Kathy Acker, “Empire of the Senseless” (1988) – No less a figure than Sarah Schulman praised Kathy Acker big-time as the sort of transgressive, innovative figure you don’t get in the arts these days, as both cities like New York and San Francisco and the minds of their inhabitants take on capitalist bourgeois values. Schulman depicts Acker’s death in the late nineties as a great tragedy for American letters, the cutting off of a great young voice… It says something that you can still be “young” in literature at fifty, about the age Acker was at the time (she was vague about when exactly she was born), but Acker could be said to have “written young” – energetic, transgressive.
Certainly “transgressive,” if by that we mean “depicts things people would rather not have depicted, generally in less-than-easy-to-scan prose.” We come out the gate with pedophilia, incest, apocalypse. Thivai and Abhor, outlaws, cyborgs, sometimes-lovers, wander semi-post-apocalyptic Paris. We’re not sure exactly what they’re doing – that would be sensible, and that’s not the empire we’re in, as the title reminds us – but they’re after something and meet all kinds of characters whilst they’re after it.
Here’s the deal: it’s hard to shock people who grew up with the internet, or anyway, hard to shock them with –content–. You can sometimes get a content-tone combo, some disjunction, that can do the trick. I don’t claim to be unshockable. But writers like Ackerman at the tail end of the twentieth century who wanted to be shocking and relied on weirdness, edginess, or just randomness to do so… that doesn’t age well. As the back blurb of “Empire of the Senseless” puts it, “Navigating the chaotic city, they encounter mad doctors, prisoners, bikers, sailors, tattooists, terrorists, and prostitutes…” Terrorists, sure, you might not want to encounter. Mad doctors… well, depends how mad. The rest of them? Who sees tattooists as especially edgy or noteworthy these days, anymore than any other craft worker, like a chef or a bricklayer? I imagine you could drop this book in a high school library in many parts of this country, and if you alerted the school committee to its presence, they might put it on the list to ban… but they might not bother, either.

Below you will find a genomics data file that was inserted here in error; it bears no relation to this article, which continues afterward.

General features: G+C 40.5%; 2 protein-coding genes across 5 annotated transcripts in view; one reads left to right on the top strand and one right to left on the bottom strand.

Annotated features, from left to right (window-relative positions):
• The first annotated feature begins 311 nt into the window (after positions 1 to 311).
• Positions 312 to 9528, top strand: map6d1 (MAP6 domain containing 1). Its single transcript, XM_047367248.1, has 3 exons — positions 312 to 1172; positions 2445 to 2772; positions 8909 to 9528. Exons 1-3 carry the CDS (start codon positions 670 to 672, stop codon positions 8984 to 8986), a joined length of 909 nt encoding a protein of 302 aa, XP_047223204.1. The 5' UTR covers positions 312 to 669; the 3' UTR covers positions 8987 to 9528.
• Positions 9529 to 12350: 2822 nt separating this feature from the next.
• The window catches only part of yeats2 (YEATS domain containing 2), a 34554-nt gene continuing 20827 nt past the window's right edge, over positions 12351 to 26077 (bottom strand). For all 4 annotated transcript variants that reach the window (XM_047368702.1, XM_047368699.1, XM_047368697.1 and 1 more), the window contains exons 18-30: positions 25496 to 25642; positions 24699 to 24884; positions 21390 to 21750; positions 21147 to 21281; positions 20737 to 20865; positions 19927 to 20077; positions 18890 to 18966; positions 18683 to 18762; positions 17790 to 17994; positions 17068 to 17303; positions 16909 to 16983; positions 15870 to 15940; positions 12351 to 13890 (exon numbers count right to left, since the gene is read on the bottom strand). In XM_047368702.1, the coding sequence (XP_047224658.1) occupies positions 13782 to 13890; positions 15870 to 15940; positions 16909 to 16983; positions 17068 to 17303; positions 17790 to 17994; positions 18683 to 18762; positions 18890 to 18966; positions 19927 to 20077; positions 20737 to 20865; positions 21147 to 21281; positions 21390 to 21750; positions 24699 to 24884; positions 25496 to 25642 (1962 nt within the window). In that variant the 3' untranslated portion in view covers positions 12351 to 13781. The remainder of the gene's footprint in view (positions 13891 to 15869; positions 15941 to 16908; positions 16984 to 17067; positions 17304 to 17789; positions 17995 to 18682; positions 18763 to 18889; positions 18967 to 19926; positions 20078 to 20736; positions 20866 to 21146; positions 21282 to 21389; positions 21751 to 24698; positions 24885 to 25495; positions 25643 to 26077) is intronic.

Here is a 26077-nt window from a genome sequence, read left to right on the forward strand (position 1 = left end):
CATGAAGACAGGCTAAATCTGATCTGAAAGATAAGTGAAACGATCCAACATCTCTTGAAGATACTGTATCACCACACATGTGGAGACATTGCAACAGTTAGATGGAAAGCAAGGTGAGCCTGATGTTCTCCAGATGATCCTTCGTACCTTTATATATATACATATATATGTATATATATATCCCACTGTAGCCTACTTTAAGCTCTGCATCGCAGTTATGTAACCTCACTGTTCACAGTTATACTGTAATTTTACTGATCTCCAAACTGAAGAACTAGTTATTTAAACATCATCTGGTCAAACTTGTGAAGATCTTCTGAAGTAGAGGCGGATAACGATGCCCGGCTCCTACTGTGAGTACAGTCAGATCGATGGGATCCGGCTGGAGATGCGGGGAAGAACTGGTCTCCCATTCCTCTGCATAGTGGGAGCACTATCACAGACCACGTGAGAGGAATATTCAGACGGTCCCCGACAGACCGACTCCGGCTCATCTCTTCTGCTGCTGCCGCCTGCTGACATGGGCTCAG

There’s also the way the first few chapters include basically part of the plot of “Neuromancer.” The characters join with youth gangs of “Panthers” to do a cyber-heist to aid an AI with a name based on “Winter-something.” Pretty blatant! Supposedly, this is the sort of thing Kathy Acker just did, a sort of “intertextual” practice, and there’s interviews with both William Gibson and Acker and Gibson doesn’t seem to mind. Still and all… kind of seems like New York artsy writers ripping off genre writers and getting high-class plaudits for it. Granted, this was a period where some from the critical establishment were trying to take on board the existence, and effervescence, of science fiction, especially cyberpunk. Both cyberpunk as a literary movement, and the sort of theory-inflected cool-kid vibe the cyberpunk-theorists were trying to pull off, dissipated into the general cultural churn soon after, but it was definitely a thing…
All told, not sure what to make of this. Acker definitely is doing something and she definitely had chops. But it’s hard to react to this as much other than a time capsule. I’m a historian- I like a good time capsule. But I don’t think that’s what Acker was trying for, and there’s limits to how much time capsule qua time capsule can hold my attention. I’ll try some more Acker sometime, especially as I don’t think I’m letting go of fin de siecle literature and history as a topic any time too soon. ***